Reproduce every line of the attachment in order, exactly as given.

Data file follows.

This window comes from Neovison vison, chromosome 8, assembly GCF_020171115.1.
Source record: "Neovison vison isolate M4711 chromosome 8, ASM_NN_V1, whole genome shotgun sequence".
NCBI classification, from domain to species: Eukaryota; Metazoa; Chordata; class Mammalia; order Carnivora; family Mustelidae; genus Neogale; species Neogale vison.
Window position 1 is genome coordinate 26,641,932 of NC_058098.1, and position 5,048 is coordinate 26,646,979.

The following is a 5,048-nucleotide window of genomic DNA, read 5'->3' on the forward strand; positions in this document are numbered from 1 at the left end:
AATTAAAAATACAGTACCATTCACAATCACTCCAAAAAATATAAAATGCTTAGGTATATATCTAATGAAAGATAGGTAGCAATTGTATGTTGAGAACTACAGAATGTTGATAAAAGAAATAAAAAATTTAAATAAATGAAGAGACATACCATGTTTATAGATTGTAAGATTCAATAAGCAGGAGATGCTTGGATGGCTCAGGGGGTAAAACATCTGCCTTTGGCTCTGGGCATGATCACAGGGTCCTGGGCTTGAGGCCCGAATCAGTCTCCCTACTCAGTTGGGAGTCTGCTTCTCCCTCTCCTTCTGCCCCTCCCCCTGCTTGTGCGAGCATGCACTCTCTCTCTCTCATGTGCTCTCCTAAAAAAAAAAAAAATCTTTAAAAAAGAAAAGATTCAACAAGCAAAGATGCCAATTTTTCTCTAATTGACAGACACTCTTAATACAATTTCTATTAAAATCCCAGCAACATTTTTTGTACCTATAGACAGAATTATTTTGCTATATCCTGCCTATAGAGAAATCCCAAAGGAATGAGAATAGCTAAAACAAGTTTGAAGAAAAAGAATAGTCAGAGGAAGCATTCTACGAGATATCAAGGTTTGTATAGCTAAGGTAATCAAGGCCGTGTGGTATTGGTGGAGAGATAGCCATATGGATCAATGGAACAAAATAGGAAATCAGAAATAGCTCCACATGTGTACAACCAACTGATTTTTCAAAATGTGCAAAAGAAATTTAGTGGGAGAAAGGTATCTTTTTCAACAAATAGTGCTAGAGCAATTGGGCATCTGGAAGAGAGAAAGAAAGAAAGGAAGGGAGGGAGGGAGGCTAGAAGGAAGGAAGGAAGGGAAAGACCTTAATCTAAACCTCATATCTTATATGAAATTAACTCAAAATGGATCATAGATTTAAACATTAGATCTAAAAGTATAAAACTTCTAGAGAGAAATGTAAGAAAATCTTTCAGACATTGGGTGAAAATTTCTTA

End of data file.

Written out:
This window comes from Neovison vison, chromosome 8, assembly GCF_020171115.1.
Source record: "Neovison vison isolate M4711 chromosome 8, ASM_NN_V1, whole genome shotgun sequence".
NCBI classification, from domain to species: Eukaryota; Metazoa; Chordata; class Mammalia; order Carnivora; family Mustelidae; genus Neogale; species Neogale vison.
Window position 1 is genome coordinate 26,641,932 of NC_058098.1, and position 5,048 is coordinate 26,646,979.

The following is a 5,048-nucleotide window of genomic DNA, read 5'->3' on the forward strand; positions in this document are numbered from 1 at the left end:
AATTAAAAATACAGTACCATTCACAATCACTCCAAAAAATATAAAATGCTTAGGTATATATCTAATGAAAGATAGGTAGCAATTGTATGTTGAGAACTACAGAATGTTGATAAAAGAAATAAAAAATTTAAATAAATGAAGAGACATACCATGTTTATAGATTGTAAGATTCAATAAGCAGGAGATGCTTGGATGGCTCAGGGGGTAAAACATCTGCCTTTGGCTCTGGGCATGATCACAGGGTCCTGGGCTTGAGGCCCGAATCAGTCTCCCTACTCAGTTGGGAGTCTGCTTCTCCCTCTCCTTCTGCCCCTCCCCCTGCTTGTGCGAGCATGCACTCTCTCTCTCTCATGTGCTCTCCTAAAAAAAAAAAAAATCTTTAAAAAAGAAAAGATTCAACAAGCAAAGATGCCAATTTTTCTCTAATTGACAGACACTCTTAATACAATTTCTATTAAAATCCCAGCAACATTTTTTGTACCTATAGACAGAATTATTTTGCTATATCCTGCCTATAGAGAAATCCCAAAGGAATGAGAATAGCTAAAACAAGTTTGAAGAAAAAGAATAGTCAGAGGAAGCATTCTACGAGATATCAAGGTTTGTATAGCTAAGGTAATCAAGGCCGTGTGGTATTGGTGGAGAGATAGCCATATGGATCAATGGAACAAAATAGGAAATCAGAAATAGCTCCACATGTGTACAACCAACTGATTTTTCAAAATGTGCAAAAGAAATTTAGTGGGAGAAAGGTATCTTTTTCAACAAATAGTGCTAGAGCAATTGGGCATCTGGAAGAGAGAAAGAAAGAAAGGAAGGGAGGGAGGGAGGCTAGAAGGAAGGAAGGAAGGGAAAGACCTTAATCTAAACCTCATATCTTATATGAAATTAACTCAAAATGGATCATAGATTTAAACATTAGATCTAAAAGTATAAAACTTCTAGAGAGAAATGTAAGAAAATCTTTCAGACATTGGGTGAAAATTTCTTA